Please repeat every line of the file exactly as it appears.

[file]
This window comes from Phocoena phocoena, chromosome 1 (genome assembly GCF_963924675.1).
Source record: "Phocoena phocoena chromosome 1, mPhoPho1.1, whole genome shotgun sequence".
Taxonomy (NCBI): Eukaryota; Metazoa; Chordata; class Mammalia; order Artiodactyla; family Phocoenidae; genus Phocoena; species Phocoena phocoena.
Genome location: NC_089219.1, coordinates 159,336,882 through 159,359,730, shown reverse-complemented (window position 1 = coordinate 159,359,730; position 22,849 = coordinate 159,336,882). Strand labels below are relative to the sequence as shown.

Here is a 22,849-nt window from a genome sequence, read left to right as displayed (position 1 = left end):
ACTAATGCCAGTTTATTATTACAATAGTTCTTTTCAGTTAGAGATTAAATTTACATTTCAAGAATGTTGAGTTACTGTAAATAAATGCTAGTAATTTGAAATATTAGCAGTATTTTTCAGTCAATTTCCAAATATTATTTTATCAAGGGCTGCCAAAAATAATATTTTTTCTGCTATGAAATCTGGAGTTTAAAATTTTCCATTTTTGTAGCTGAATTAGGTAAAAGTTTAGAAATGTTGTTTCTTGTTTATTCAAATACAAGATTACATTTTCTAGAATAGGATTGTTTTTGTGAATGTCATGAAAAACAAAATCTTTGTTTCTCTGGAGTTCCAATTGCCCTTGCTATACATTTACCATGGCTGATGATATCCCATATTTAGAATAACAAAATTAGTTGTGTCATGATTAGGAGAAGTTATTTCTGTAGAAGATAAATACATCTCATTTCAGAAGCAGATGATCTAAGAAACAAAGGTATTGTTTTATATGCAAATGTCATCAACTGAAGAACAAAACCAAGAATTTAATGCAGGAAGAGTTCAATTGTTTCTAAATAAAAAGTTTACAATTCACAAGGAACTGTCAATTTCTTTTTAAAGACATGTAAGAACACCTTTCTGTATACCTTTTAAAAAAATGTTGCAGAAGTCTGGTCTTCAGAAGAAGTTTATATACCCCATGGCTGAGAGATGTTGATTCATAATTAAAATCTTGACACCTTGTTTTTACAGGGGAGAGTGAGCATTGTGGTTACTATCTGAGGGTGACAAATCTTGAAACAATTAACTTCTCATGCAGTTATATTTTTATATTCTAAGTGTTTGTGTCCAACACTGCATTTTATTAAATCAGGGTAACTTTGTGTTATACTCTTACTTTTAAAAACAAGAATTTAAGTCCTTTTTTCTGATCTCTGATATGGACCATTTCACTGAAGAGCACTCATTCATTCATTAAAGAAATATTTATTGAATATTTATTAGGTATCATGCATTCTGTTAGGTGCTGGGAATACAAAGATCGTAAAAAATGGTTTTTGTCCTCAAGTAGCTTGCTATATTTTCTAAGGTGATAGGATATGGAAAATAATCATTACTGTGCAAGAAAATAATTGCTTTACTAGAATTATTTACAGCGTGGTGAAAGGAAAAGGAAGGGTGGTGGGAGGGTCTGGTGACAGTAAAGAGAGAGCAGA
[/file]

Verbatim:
This window comes from Phocoena phocoena, chromosome 1 (genome assembly GCF_963924675.1).
Source record: "Phocoena phocoena chromosome 1, mPhoPho1.1, whole genome shotgun sequence".
Taxonomy (NCBI): Eukaryota; Metazoa; Chordata; class Mammalia; order Artiodactyla; family Phocoenidae; genus Phocoena; species Phocoena phocoena.
Genome location: NC_089219.1, coordinates 159,336,882 through 159,359,730, shown reverse-complemented (window position 1 = coordinate 159,359,730; position 22,849 = coordinate 159,336,882). Strand labels below are relative to the sequence as shown.

Here is a 22,849-nt window from a genome sequence, read left to right as displayed (position 1 = left end):
ACTAATGCCAGTTTATTATTACAATAGTTCTTTTCAGTTAGAGATTAAATTTACATTTCAAGAATGTTGAGTTACTGTAAATAAATGCTAGTAATTTGAAATATTAGCAGTATTTTTCAGTCAATTTCCAAATATTATTTTATCAAGGGCTGCCAAAAATAATATTTTTTCTGCTATGAAATCTGGAGTTTAAAATTTTCCATTTTTGTAGCTGAATTAGGTAAAAGTTTAGAAATGTTGTTTCTTGTTTATTCAAATACAAGATTACATTTTCTAGAATAGGATTGTTTTTGTGAATGTCATGAAAAACAAAATCTTTGTTTCTCTGGAGTTCCAATTGCCCTTGCTATACATTTACCATGGCTGATGATATCCCATATTTAGAATAACAAAATTAGTTGTGTCATGATTAGGAGAAGTTATTTCTGTAGAAGATAAATACATCTCATTTCAGAAGCAGATGATCTAAGAAACAAAGGTATTGTTTTATATGCAAATGTCATCAACTGAAGAACAAAACCAAGAATTTAATGCAGGAAGAGTTCAATTGTTTCTAAATAAAAAGTTTACAATTCACAAGGAACTGTCAATTTCTTTTTAAAGACATGTAAGAACACCTTTCTGTATACCTTTTAAAAAAATGTTGCAGAAGTCTGGTCTTCAGAAGAAGTTTATATACCCCATGGCTGAGAGATGTTGATTCATAATTAAAATCTTGACACCTTGTTTTTACAGGGGAGAGTGAGCATTGTGGTTACTATCTGAGGGTGACAAATCTTGAAACAATTAACTTCTCATGCAGTTATATTTTTATATTCTAAGTGTTTGTGTCCAACACTGCATTTTATTAAATCAGGGTAACTTTGTGTTATACTCTTACTTTTAAAAACAAGAATTTAAGTCCTTTTTTCTGATCTCTGATATGGACCATTTCACTGAAGAGCACTCATTCATTCATTAAAGAAATATTTATTGAATATTTATTAGGTATCATGCATTCTGTTAGGTGCTGGGAATACAAAGATCGTAAAAAATGGTTTTTGTCCTCAAGTAGCTTGCTATATTTTCTAAGGTGATAGGATATGGAAAATAATCATTACTGTGCAAGAAAATAATTGCTTTACTAGAATTATTTACAGCGTGGTGAAAGGAAAAGGAAGGGTGGTGGGAGGGTCTGGTGACAGTAAAGAGAGAGCAGA